Free Jazz, in my opinion, is the single most valuable social and cultural movement of the last fifty years. It is also the most grossly undervalued. Emotional as it is intellectual. Breaking racial barriers. Radical. DIY. American form, taken, spread and grown. A global unifier of peoples.
This music’s historical lack of a substantial audience is a mystery. It has everything we should expect of the aural arts. It breathes humanity.
I believe in the power of music and the capacity of the listener. Free Jazz is not a marginal music. Social conditions and circumstances have divided it from its rightful public. Everyone who loves it should work to bring it into the light. To offer entrance and approach. For this reason, I both applaud Free Jazz and Improvisation On Vinyl 1965 – 1985 by Johannes Rød and find it deeply disappointing.
As both a record collector and a lover of Free Jazz I was excited to hear the announcement of this title. Particularly because of a lack of equivalents. Upon its release, I ignored mixed reviews, decided to make up my own mind and shelled over the painful $50 for its half inch of pages.
In Rune Kristoffersen’s Forward, he states that ” ..this might not be a definitive overview for the hardcore know-it-all collectors, but more of a guide for the ‘normal’ collectors and for those looking to expand their musical horizon..” Which seems like a fair modus, and one worth investigating in the book, particularly because I consider myself to be a “normal” collector rather than “hardcore”.
Admittedly, the price to size ratio raised my expectations. Perhaps my self-categorization as a “normal” collector is flawed. But despite wanting to give credit where it is due and seeing value in this book, I have to admit I was pretty bummed when I got it home.
There are three categories I evaluate in such a book. Its use to myself and other collectors as a resource index. As a tool for the “Cause”. A means to bring others to this music. And as an object on its own terms. Sadly on all three it fails to reach its potential.
I own records on all but a few of the 60 labels highlighted by Free Jazz and Improvisation.. and was more or less aware of the rest. This is no fault of the book. Never the less, it dashed my hopes for discovery within. Had I opened a mirror of my knowledge of the genre (which I consider to be far from complete) with a few additions, I would have been surprised but happy. I might know more than I thought. This was not the case. Beyond awareness of my own deficiencies, I immediately noticed omissions of record labels overwhelmingly appropriate to such a book. Anima, Musicworks, Muntu, AECO, Reality Unit Concepts, Cadence, Mbari, Bisharra, Circle, and Universal Justice to name just 10 (or the equivalent of 16% of the book’s total) and I could go on.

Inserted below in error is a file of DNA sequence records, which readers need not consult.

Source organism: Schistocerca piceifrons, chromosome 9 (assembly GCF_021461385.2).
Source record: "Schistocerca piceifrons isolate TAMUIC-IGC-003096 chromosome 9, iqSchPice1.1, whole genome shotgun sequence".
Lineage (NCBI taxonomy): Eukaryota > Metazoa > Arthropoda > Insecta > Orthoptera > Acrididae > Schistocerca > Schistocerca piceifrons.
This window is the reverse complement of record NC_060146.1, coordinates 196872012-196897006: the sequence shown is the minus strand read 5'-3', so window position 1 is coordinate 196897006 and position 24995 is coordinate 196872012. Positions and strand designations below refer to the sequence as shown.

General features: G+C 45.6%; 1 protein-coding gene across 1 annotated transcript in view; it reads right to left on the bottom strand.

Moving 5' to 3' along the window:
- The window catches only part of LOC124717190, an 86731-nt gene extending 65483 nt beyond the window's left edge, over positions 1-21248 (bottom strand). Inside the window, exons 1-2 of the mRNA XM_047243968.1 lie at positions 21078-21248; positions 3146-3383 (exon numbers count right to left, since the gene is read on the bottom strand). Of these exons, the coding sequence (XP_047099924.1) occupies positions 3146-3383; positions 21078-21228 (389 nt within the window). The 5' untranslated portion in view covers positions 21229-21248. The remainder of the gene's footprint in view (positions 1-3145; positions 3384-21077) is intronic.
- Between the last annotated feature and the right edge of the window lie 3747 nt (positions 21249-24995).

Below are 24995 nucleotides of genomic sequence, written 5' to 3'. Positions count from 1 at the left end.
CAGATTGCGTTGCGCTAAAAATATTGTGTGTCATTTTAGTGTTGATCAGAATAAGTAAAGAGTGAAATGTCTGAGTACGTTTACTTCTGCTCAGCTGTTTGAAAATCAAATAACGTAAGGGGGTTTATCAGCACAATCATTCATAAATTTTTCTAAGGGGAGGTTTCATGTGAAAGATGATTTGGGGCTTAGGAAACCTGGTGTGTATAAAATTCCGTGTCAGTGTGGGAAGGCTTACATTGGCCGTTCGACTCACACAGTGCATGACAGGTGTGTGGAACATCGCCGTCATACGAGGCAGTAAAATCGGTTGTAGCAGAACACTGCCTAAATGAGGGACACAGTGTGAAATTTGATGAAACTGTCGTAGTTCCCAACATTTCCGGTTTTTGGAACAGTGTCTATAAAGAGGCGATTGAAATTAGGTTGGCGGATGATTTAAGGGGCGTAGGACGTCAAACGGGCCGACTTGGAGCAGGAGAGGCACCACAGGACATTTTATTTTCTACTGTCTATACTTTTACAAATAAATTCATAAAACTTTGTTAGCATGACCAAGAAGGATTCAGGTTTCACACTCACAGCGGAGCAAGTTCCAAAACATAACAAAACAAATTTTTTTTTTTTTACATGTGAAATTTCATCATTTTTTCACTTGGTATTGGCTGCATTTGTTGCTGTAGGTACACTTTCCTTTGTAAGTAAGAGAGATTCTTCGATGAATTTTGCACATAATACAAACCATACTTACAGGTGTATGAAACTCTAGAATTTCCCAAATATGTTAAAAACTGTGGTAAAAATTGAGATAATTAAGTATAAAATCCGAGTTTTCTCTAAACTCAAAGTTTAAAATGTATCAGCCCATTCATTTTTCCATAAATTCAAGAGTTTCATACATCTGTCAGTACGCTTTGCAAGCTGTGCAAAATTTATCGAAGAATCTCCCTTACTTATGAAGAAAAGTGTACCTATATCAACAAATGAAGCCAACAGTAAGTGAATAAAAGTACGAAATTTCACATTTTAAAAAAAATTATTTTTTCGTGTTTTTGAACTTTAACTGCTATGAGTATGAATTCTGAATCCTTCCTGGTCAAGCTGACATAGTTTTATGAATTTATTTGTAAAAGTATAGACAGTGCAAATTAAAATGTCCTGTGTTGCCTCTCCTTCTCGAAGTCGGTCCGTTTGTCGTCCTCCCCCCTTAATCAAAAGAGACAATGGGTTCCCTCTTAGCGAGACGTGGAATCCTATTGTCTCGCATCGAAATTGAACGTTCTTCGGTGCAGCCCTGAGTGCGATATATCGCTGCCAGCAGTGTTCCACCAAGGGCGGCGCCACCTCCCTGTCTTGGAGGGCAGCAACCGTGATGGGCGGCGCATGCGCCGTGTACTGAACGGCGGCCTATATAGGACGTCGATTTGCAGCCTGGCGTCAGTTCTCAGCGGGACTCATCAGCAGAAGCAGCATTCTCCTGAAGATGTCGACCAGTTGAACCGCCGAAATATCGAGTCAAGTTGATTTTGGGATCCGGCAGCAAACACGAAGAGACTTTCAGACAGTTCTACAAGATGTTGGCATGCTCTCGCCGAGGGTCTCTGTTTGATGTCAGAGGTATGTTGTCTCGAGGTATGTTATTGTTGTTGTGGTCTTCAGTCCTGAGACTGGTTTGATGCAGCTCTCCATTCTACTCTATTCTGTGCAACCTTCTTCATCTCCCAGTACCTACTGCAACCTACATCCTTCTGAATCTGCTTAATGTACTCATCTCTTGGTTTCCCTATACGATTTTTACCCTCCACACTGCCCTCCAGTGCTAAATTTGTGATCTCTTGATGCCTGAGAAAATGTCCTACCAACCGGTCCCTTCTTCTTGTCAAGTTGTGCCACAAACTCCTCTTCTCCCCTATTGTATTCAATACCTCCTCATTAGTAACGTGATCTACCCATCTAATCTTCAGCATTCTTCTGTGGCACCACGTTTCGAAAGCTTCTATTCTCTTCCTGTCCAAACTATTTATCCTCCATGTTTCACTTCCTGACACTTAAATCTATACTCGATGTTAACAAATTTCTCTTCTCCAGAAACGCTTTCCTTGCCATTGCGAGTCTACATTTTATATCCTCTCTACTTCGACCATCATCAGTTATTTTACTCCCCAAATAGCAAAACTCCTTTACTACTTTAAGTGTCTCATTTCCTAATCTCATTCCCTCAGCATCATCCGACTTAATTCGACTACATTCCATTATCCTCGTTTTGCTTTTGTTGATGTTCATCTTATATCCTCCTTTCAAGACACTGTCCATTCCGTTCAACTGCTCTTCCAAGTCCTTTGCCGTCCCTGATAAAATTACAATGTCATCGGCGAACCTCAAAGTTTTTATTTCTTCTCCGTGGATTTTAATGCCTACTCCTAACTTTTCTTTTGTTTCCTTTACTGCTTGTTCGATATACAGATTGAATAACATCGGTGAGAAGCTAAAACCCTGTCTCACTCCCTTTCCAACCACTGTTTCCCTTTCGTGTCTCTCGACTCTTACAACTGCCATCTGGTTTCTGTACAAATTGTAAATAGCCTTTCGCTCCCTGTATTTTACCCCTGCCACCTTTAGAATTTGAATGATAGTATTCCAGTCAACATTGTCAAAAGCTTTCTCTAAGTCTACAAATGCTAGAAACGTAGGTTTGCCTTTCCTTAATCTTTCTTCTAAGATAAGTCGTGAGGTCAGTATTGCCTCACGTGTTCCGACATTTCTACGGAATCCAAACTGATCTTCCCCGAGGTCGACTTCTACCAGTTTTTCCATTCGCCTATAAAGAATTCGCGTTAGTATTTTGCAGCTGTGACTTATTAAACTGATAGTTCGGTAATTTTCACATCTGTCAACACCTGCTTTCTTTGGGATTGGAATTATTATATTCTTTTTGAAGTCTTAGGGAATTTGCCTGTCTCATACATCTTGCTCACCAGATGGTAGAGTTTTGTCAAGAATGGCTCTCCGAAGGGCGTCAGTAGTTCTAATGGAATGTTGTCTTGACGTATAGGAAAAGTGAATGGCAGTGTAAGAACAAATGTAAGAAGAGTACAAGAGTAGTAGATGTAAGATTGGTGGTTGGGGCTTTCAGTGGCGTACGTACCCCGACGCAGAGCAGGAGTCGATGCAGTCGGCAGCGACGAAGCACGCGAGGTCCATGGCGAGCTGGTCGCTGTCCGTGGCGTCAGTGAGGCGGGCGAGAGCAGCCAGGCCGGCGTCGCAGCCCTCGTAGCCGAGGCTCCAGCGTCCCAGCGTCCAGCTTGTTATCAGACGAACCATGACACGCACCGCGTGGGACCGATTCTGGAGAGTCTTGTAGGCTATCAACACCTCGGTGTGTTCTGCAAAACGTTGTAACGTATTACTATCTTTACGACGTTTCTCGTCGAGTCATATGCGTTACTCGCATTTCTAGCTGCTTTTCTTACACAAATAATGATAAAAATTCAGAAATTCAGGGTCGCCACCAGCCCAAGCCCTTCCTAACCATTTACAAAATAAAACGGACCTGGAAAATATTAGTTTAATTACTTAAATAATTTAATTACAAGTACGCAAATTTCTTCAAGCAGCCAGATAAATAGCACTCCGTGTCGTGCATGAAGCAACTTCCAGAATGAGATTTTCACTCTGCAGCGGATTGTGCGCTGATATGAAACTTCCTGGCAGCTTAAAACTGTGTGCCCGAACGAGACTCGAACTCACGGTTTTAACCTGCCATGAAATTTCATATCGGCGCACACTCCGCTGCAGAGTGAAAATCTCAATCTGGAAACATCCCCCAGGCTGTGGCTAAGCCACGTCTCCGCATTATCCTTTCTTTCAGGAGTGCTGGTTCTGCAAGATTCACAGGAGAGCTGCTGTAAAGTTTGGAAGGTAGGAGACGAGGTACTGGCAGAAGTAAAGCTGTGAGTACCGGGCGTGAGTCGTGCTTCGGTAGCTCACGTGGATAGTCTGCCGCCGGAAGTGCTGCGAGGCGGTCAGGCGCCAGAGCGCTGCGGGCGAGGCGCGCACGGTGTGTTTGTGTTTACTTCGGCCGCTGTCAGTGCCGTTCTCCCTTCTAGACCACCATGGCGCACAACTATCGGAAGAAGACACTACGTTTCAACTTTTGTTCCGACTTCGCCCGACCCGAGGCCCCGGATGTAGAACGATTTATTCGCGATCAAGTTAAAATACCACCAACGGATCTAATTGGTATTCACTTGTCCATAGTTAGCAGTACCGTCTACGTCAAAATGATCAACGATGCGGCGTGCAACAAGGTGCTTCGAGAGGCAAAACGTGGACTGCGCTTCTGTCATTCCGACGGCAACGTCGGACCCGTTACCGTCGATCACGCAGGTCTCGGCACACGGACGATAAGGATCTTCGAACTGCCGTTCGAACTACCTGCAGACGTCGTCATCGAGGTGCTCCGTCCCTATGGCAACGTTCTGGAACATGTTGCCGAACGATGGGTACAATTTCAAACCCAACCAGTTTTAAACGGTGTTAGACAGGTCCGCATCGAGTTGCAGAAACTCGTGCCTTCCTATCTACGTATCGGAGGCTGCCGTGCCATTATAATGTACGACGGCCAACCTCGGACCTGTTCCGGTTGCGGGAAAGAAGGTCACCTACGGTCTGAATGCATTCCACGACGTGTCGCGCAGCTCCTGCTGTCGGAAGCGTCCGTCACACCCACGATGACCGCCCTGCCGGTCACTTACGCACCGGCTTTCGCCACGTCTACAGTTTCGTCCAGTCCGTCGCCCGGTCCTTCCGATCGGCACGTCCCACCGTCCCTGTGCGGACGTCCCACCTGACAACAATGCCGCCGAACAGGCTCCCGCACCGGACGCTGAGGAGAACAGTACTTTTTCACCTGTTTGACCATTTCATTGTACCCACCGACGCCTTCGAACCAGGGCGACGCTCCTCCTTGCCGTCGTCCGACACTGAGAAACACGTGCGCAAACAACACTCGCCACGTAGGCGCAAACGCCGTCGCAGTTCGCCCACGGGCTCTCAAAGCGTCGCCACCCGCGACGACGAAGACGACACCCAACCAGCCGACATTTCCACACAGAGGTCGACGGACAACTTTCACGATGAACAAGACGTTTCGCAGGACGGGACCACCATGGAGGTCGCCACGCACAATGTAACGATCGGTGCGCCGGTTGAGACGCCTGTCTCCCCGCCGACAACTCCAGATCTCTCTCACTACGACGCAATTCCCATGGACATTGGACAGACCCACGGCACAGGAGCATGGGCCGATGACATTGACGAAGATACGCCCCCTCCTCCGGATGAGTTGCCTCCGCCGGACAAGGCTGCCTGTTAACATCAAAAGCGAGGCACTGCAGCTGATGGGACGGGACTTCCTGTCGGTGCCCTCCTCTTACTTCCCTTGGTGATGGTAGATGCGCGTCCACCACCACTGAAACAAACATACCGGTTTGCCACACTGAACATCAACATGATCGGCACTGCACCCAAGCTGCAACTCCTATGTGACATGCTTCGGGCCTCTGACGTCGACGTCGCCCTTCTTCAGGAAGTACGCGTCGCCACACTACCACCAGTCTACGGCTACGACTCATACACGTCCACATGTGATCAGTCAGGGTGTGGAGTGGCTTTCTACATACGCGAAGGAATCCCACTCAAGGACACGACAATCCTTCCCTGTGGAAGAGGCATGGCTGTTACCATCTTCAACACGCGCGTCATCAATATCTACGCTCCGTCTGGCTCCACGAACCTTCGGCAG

This book has little use to a collector such as myself. Which seems absurd. Who else would buy it? By defensively disregarding the critical prowess of “hardcore know-it-all collectors” in favor of “normal collectors” it removes its likely audience, disclaims responsibility and ignores the fact that collecting Free Jazz is an expensive and a devoted cause. Few are just mildly interested in it. Within reason, it’s all or nothing. Anyone drawn to this book, will likely know as much as myself or more. A high percentage of the records contained in it are fairly rare and hover around $50 on today’s market, many rarely slip below $100, some push $500 and above. Not casual fodder for the average record collector to dip into. Why would someone buy an expensive book of extremely expensive records they don’t know and will probably never find? Sounds unlikely. The book’s content instigates its own undoing. It’s lack of dedication and responsibility to its subject, making it a book for no one. It begs countless questions. Why so little? Why stop short? Laziness? Lack of concern? Personal taste? Omissions, intentional or otherwise, imply hierarchies of importance. Something best left to the listener/reader. Any academic should understand this. For a fan or collector, research toward a full picture is intrinsic. Nail down edges. Hear it all! This is a book which doesn’t feel devoted to Free Jazz. Rather something trying to fill a gap in the market as quickly and with as little effort as possible.